Looking for a Forex Broker that Pays Interest on Your Margin? Read our Helpful Guide.

Interest of MarginThere are a number of Forex brokers that pay interest on the balance of funds on a client’s trading account, otherwise known as the margin. The rates, of course, vary between brokers and depend on what is currently unused; in other words, the amount not being used as margin for open trades. Are there any benefits to using this type of broker? And how does it work? Let’s see if we can explain.

What is a margin?

In Forex trading, the margin refers to a trader’s leverage. In other words, it is a form of borrowing. A trader puts up a good-faith deposit as collateral in order to open a position. To look at it another way, it is a portion of your account equity that is set aside and allocated as a margin deposit. The broker uses the margin to maintain a trader’s position, and pools it along with everyone else’s margin deposits to enable them to place trades within the interbank network.

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How does margin trading work in the Forex world?

When a trader uses a margin they will be using it to increase the possibility of a good return. Generally, margin accounts are used by equities traders, but have become very popular for Forex traders. If you are new to the world of Forex trading you will first have to sign up with a Forex broker with interest of margin, and set up an account. By opening this type of account you will be able to borrow money in the short term, which will be equal to your leverage.

What is leverage?

Leverage and margin are terms that often become confused, especially in the beginning. Leverage refers to the practice whereby investors use various financial instruments or borrowed capital (margin) in order to improve the chances of getting a good return on their investment (ROI).

When a trader wants to place a trade they will first have to deposit money into a margin account with a Forex broker offering such a service. There is usually an agreed margin percentage of 1 or 2%. Let’s give an example to try and explain it. Say a trader wants to trade $100,000, and the agreed margin percentage is 1%. In order to continue, the trader will have to make a deposit of $1,000. The broker provides the remaining 99% of the cost.

Brokers don’t charge direct interest on the borrowed money, but if the trader’s position remains open after an agreed delivery date the position will be rolled over, and it’s possible there will be an interest charge. The amount charged will depend on whether the position is long or short, as well as the short-term interest rate of any underlying currencies. The amount of money a trader deposits in their margin account is basically security for the broker. Should the trader’s position get worse, a margin call may be opened by the broker, which will mean the trader either has to deposit more money into the account, or close their position. All of this has to be done in order to minimise the risk.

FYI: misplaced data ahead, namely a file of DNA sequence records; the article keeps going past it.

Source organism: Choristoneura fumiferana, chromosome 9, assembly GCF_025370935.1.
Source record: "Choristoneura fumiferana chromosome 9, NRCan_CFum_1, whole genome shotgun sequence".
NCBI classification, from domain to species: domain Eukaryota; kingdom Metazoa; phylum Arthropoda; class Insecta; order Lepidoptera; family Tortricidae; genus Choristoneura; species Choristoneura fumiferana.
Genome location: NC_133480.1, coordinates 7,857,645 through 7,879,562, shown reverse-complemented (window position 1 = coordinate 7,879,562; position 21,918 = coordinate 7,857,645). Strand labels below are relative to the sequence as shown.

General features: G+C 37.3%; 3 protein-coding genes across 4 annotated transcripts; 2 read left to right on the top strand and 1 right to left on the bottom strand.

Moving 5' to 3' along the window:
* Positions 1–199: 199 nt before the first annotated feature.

Will the interest rate charged be expensive?

Much the same as interest charged on a bank loan, interest can be paid or earned on currencies. You all know the premise of Forex trading: One currency is bought, while another is sold. To look at it in another way, the bought currency is owned and the sold currency is borrowed. It is therefore understandable for either the sold currency to incur charges, or the bought currency to earn interest.

Theoretically, all Forex trades are held overnight, and it is this that earns or incurs interest. While Forex markets stay open somewhere in the world 24 hours a day, there is a close of business, which is considered as being 5 pm, North American Eastern time. Provided a trade is entered into and closed before that time, there will be no interest earned or incurred.

How much interest has to be paid? It is based on the prevailing interest rate associated with each individual currency. If a trader is buying USD/GBP, the interest will be based on the rate of interest currently prevailing in the USA.

The fact that trades can be held open for longer than 1 day makes Forex trading even more exciting, and certainly adds another dimension. For some traders this is just what they are looking for. Some even look to carry interest in order to increase their profits.

However, there are certain traders for whom margin of interest is unacceptable, usually for religious reasons. For this type of trader there is the option of opening an Islamic account.

Still feeling a little confused about the whole thing? Then let’s try and explain with an exaggerated example.

How important is a carry trade strategy?

A popular strategy used in Forex trading is the carry trade. An investor buys high-interest currencies and sells currencies with low interest rates. By doing this they can ensure that the rollover interest will enhance their return. Take, for example, the GBP/JPY currency pair, which showed a steady increase in 2005/2006. Carry traders would go long in order to obtain the interest rate differential. Say a standard lot of the GBP/JPY was bought in 2005 and it was decided to sell a year later. Imagine the GBP interest rate was 5.5% and the Japanese interest rate was only 0.5%. After having the trade open for 12 months the trader will have earned £5000. The leverage on their account was 100@1, which meant the margin was £1,000. Therefore the return on the initial investment works out at 500%.

This is just an example, but clearly shows how profitable the process of carry trading can be. It rarely happens to such a degree, and of course the broker will take out their own charges. But it nevertheless shows how this is a way of making a little extra profit if you know what you’re doing, and can find the right Forex broker offering interest of margin.